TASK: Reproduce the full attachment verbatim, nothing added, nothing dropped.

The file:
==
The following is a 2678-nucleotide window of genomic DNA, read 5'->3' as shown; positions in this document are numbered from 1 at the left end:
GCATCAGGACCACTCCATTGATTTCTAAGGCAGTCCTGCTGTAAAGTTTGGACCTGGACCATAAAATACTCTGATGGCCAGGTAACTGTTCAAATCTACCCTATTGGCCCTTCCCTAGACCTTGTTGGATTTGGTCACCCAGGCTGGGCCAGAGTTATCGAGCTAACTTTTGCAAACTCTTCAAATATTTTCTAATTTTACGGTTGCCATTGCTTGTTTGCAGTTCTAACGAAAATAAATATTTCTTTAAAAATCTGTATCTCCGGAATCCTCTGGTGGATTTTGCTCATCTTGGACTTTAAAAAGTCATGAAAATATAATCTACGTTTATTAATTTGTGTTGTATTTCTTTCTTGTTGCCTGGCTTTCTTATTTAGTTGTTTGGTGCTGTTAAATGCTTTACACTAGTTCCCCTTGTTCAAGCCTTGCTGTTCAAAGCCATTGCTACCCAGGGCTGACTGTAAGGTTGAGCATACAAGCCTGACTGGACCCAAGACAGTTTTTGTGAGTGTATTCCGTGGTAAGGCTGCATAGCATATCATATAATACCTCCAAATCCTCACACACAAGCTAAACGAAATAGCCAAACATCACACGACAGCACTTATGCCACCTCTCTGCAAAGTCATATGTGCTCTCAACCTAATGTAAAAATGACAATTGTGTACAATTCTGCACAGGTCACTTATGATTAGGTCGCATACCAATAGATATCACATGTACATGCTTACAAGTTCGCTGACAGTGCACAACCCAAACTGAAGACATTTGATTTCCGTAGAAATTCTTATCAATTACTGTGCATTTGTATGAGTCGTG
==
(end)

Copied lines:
The following is a 2678-nucleotide window of genomic DNA, read 5'->3' as shown; positions in this document are numbered from 1 at the left end:
GCATCAGGACCACTCCATTGATTTCTAAGGCAGTCCTGCTGTAAAGTTTGGACCTGGACCATAAAATACTCTGATGGCCAGGTAACTGTTCAAATCTACCCTATTGGCCCTTCCCTAGACCTTGTTGGATTTGGTCACCCAGGCTGGGCCAGAGTTATCGAGCTAACTTTTGCAAACTCTTCAAATATTTTCTAATTTTACGGTTGCCATTGCTTGTTTGCAGTTCTAACGAAAATAAATATTTCTTTAAAAATCTGTATCTCCGGAATCCTCTGGTGGATTTTGCTCATCTTGGACTTTAAAAAGTCATGAAAATATAATCTACGTTTATTAATTTGTGTTGTATTTCTTTCTTGTTGCCTGGCTTTCTTATTTAGTTGTTTGGTGCTGTTAAATGCTTTACACTAGTTCCCCTTGTTCAAGCCTTGCTGTTCAAAGCCATTGCTACCCAGGGCTGACTGTAAGGTTGAGCATACAAGCCTGACTGGACCCAAGACAGTTTTTGTGAGTGTATTCCGTGGTAAGGCTGCATAGCATATCATATAATACCTCCAAATCCTCACACACAAGCTAAACGAAATAGCCAAACATCACACGACAGCACTTATGCCACCTCTCTGCAAAGTCATATGTGCTCTCAACCTAATGTAAAAATGACAATTGTGTACAATTCTGCACAGGTCACTTATGATTAGGTCGCATACCAATAGATATCACATGTACATGCTTACAAGTTCGCTGACAGTGCACAACCCAAACTGAAGACATTTGATTTCCGTAGAAATTCTTATCAATTACTGTGCATTTGTATGAGTCGTG